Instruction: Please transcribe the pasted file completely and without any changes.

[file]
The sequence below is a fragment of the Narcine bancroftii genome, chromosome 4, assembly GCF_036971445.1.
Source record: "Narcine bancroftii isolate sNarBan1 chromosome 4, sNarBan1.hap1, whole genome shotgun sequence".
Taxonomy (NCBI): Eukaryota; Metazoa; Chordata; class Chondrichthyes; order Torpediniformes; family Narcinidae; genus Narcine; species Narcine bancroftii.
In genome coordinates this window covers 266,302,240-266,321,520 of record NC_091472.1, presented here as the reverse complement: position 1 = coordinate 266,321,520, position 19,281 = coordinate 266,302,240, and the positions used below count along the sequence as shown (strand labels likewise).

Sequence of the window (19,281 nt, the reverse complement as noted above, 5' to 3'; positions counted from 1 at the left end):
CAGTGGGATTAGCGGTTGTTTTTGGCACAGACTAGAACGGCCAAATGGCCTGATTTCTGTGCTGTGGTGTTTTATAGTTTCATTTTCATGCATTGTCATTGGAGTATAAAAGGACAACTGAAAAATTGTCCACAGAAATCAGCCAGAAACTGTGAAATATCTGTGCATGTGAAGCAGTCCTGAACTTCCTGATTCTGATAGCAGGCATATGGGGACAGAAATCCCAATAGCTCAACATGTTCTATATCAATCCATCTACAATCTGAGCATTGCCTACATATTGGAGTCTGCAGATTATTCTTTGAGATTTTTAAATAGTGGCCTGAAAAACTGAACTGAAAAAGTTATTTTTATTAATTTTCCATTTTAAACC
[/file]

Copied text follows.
The sequence below is a fragment of the Narcine bancroftii genome, chromosome 4, assembly GCF_036971445.1.
Source record: "Narcine bancroftii isolate sNarBan1 chromosome 4, sNarBan1.hap1, whole genome shotgun sequence".
Taxonomy (NCBI): Eukaryota; Metazoa; Chordata; class Chondrichthyes; order Torpediniformes; family Narcinidae; genus Narcine; species Narcine bancroftii.
In genome coordinates this window covers 266,302,240-266,321,520 of record NC_091472.1, presented here as the reverse complement: position 1 = coordinate 266,321,520, position 19,281 = coordinate 266,302,240, and the positions used below count along the sequence as shown (strand labels likewise).

Sequence of the window (19,281 nt, the reverse complement as noted above, 5' to 3'; positions counted from 1 at the left end):
CAGTGGGATTAGCGGTTGTTTTTGGCACAGACTAGAACGGCCAAATGGCCTGATTTCTGTGCTGTGGTGTTTTATAGTTTCATTTTCATGCATTGTCATTGGAGTATAAAAGGACAACTGAAAAATTGTCCACAGAAATCAGCCAGAAACTGTGAAATATCTGTGCATGTGAAGCAGTCCTGAACTTCCTGATTCTGATAGCAGGCATATGGGGACAGAAATCCCAATAGCTCAACATGTTCTATATCAATCCATCTACAATCTGAGCATTGCCTACATATTGGAGTCTGCAGATTATTCTTTGAGATTTTTAAATAGTGGCCTGAAAAACTGAACTGAAAAAGTTATTTTTATTAATTTTCCATTTTAAACC